The Effects of Adjustment Measures on Nigerian Labor
Since its introduction some years ago, Nigeria's structural adjustment program (SAP) has remained a subject of intense opposition and controversy in the Nigerian polity. The opposition, notably from labor and intellectuals, has in recent times focused more on the appropriateness of SAP as an effective means of achieving rapid economic recovery and although Nigerian military rulers appear resolutely committed to the adjustment measures, they have been unsuccessful in demonstrating its effectiveness in leading the country to faster economic recovery. This chapter assesses the effects of the SAP on the Nigerian labor. After a brief overview of the nature of the economic crisis in the next section, the major elements of the adjustment measures are reviewed. The following section examines the effects of these measures on labor, and the final section discusses the broader issues of government-labor relation during the era of adjustment measures.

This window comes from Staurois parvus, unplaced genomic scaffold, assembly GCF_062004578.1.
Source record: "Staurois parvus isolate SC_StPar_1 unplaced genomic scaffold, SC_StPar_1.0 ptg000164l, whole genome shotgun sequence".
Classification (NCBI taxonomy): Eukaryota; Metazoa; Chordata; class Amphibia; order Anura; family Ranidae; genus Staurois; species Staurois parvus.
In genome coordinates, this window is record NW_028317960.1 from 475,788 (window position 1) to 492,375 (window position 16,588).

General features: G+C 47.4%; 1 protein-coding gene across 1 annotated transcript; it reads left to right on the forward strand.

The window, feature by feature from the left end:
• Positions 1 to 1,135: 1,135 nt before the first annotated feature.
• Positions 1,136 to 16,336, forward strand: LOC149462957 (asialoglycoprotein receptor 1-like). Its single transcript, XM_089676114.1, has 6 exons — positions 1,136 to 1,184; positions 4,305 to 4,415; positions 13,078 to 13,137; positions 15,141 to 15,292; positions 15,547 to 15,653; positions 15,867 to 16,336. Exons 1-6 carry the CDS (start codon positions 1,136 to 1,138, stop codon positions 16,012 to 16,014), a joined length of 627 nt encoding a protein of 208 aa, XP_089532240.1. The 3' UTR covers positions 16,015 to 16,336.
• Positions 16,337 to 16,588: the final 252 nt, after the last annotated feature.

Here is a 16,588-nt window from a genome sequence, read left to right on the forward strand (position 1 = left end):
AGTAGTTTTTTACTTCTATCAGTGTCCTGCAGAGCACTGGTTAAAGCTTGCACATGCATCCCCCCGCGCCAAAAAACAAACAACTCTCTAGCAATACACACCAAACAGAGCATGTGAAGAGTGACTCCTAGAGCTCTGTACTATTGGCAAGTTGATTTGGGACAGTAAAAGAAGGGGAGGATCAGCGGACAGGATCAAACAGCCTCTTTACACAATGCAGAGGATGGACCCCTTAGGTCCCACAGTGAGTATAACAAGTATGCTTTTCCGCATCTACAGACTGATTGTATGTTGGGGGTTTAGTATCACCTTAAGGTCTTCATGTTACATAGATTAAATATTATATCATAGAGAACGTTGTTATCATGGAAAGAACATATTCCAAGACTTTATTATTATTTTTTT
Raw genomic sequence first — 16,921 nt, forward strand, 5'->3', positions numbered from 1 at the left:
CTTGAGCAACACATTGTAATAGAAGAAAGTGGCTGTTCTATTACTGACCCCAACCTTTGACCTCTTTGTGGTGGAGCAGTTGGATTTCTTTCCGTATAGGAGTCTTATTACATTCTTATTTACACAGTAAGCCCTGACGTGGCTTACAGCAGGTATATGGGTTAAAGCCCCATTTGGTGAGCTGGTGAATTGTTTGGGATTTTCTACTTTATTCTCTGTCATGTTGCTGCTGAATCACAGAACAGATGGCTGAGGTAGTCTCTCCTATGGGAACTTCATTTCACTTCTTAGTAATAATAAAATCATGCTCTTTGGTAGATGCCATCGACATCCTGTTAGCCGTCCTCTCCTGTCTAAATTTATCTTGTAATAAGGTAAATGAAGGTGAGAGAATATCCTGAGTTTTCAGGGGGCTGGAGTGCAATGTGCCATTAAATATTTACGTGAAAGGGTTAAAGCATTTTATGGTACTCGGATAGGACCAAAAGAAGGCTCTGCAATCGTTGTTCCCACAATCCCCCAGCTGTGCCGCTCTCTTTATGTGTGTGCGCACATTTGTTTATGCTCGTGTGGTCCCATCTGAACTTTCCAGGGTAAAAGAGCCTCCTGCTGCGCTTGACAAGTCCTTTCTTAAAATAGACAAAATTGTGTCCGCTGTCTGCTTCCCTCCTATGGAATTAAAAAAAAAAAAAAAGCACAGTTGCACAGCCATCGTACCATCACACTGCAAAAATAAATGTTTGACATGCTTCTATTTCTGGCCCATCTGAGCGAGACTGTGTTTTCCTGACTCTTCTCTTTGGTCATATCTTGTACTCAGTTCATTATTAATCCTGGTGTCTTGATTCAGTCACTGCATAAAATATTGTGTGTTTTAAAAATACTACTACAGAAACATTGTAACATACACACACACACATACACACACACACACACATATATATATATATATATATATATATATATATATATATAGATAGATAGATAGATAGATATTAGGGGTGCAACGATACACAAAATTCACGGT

The oil boom of 1970-1980 helped to conceal the fundamental weakness of Nigeria's dependence on petroleum as the main source of development as well as instigating the evolution of a series of economic policies which embedded distortions and were in the long run inimical to self-reliance growth. Among these policies were import substitution industrialization, which created import- dependent industrial sector, ill-conceived and badly managed projects, exchange controls, tariffs, and so forth. 1 The danger of this development path was overshadowed by the abrupt inflow of foreign exchange earnings from petroleum